We were teased by a couple of flocks of small birds that stayed high in the trees and wouldn't let us get close to identify them. We did get a quick flypast by a Buzzard over a nearby field, but that was about it. Still a brilliant if somewhat tiring walk in the cold and damp.

Now Friday our last full day looked a bit better weather wise, so I put it to the others that we go back to Kinnordy. It was a good decision as the weather was lovely. As we were driving there probably somewhere near Glenisla a bird of prey appeared and then disappeared on to the other side of the valley, but there was really no mistaking the white ring tail of a female Hen Harrier. I did stop the car but we quickly lost sight of it against the bracken on the other side of the Glen.

We arrived at Kinnordy in good sunshine, we had been the only people there on the Wednesday, but today there were a number of cars in the car park. So the hides were busy at first, but never the less we had some good sightings,
 Whooper Swans,
 Mute Swan,
 and Shoveler.

We wanted to visit Lintrathen again, so we went for a short visit, on the way back, this time we could actually see the other side of the Loch. There were tons of Wigeon here, quite a few Goldeneye, Black-headed and Herring Gulls, Cormorant and Mallard. But in among the ducks was a much smaller bird, at first I thought a Little Grebe, but it didn't look quite right, so put the scope on it and discovered our first ever Red-necked Grebe! In winter plumage of course but definitely a Red-necked. I took some very long range pics which we used to confirm it when back at the shack.

So that was the end to our winter highland adventure. A good time was had by all.

Although Tina and myself hadn't finished with Scotland, we were going to Edinburgh to stay with our daughter for a few days and do some non-birding exploring around Lothian, but of course we did see some birds and there will be a short post to follow, I'm sure.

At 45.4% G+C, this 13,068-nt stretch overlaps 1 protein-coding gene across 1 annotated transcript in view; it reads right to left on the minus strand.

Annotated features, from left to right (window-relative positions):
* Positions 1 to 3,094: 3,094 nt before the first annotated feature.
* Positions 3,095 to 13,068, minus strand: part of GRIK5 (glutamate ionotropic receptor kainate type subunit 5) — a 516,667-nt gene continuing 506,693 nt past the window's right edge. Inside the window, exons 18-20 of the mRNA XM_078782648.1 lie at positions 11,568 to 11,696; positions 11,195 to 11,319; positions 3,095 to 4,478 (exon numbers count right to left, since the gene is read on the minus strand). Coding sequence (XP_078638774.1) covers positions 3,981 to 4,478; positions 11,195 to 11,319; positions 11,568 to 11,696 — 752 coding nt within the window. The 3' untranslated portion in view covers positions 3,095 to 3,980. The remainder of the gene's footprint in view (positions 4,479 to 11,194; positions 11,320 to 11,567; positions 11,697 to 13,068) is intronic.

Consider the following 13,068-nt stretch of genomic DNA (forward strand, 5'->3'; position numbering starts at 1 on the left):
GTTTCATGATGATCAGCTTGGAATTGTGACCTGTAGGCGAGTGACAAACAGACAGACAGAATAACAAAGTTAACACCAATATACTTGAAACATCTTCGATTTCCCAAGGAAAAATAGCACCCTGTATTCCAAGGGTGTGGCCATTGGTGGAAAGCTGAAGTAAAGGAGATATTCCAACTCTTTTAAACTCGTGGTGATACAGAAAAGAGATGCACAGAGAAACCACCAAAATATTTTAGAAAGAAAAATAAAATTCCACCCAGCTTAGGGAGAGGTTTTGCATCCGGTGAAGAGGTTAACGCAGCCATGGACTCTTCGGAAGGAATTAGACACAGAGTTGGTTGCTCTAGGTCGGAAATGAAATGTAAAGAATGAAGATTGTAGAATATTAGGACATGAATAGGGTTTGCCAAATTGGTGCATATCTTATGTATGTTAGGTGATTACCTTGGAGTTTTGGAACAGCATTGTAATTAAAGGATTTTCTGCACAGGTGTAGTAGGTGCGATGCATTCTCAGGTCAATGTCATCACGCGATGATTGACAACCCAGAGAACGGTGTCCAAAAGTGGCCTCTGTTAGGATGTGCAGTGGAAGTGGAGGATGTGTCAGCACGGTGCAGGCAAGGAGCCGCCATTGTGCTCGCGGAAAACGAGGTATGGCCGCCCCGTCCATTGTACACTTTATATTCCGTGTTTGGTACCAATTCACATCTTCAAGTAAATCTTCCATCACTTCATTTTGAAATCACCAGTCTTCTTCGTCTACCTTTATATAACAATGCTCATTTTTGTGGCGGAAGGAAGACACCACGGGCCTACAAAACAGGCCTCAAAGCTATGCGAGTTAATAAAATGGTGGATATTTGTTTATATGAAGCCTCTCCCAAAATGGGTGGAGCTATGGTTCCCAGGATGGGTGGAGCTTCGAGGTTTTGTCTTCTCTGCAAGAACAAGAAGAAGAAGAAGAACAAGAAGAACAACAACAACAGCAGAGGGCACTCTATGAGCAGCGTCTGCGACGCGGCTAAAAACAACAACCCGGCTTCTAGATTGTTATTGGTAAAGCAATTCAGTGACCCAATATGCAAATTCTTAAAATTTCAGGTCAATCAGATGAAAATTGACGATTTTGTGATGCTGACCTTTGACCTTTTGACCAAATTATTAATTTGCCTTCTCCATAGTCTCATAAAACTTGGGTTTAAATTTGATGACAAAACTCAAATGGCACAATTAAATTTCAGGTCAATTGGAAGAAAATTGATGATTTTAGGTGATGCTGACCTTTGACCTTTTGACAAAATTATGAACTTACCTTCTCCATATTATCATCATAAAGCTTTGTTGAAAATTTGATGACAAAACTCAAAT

Tuesday, 14 February 2017

Our Annual trip to the Highlands (Braemar) Days 3 and 4

Tuesday (day 3) proved to be a  bad weather day, it rained all day and was very murky, and very difficult to see anything, this was about the best, as we stayed very local and drove around the area and explored the Linn of Dee,

although on our travels we did also see Dipper on the River Dee, Snow Buntings up on Glenshee and a hardy Buzzard out in the murk.

According to the weather forecast, Wednesday looked mostly dry so we made a plan to go to the RSPB Reserve at the Loch of Kinnordy, a lovely picturesque hours drive from Braemar.
As we were leaving the house and putting the days supplies in the car, Jimmy was watching the river, he ran (never seen him move so fast) and told me there was an Otter in the river right in front of the house, I rushed in the house and told Tina and Jo and........

We have stayed in some great places, in the hope of wildlife on our doorstep, but this time the promise delivered! So the day was off to a great start and as we drove alongside Clunie Water, we had some great Dipper sightings,

The weather at this point was OK, however as we descended down from Glenshee the weather worsened and became very foggy, not before though we had a good close up of a very trusting Mountain Hare,
well very happy, with day so far.
The fog though wouldn't budge and although the drive was still great, visibility was very poor. So we arrived at Loch Kinnordy, to find we couldn't see very much, but we persevered and were lucky enough to see two Red Squirrels near the feeders as we approached the east most hide. They disappeared much to quickly for a photo though. The feeders however were busy with Chaffinch, Blue, Great and Coal Tits, Robin, Blackbird, Pheasant and the star for me Tree Sparrows,

you can tell from the drabness of the photos how murky it was and this is highlighted even more by this Buzzard sitting behind us in the trees,
The fields to the east of the reserve held Greylag, Redwing, Fieldfare and a couple of Mistle Thrush.

We then worked the three hides from east to west, plenty of hot drinks were needed as in the fog it was freezing. As I said visibility was poor and you couldn't see very far out into the Loch, so we had to make do with any birds that came close, my scope was redundant and was returned to the car as we passed between hides.
Photo opportunities were few and far between, some birds did oblige, like this Wren,
 Reed Bunting,
 and some Long-tailed Tits.

We did see other birds in the gloom, Bullfinch, Teal, Wigeon, Goldeneye, Tufted Duck, Lapwing, Moorhen and Snipe.

We decided to call it a day and just pop into the Loch of Lintrathen, where the Scottish Wildlife Trust have a couple of hides, again it was very foggy, but we did add for the record a Red-breasted Merganser
 and a Cormorant that decided he didn't want to stay!

After a cuppa we headed back to Braemar, where on the way up over Glenshee, some Red Deer came reasonably close,

Here endeth the second post of the trip!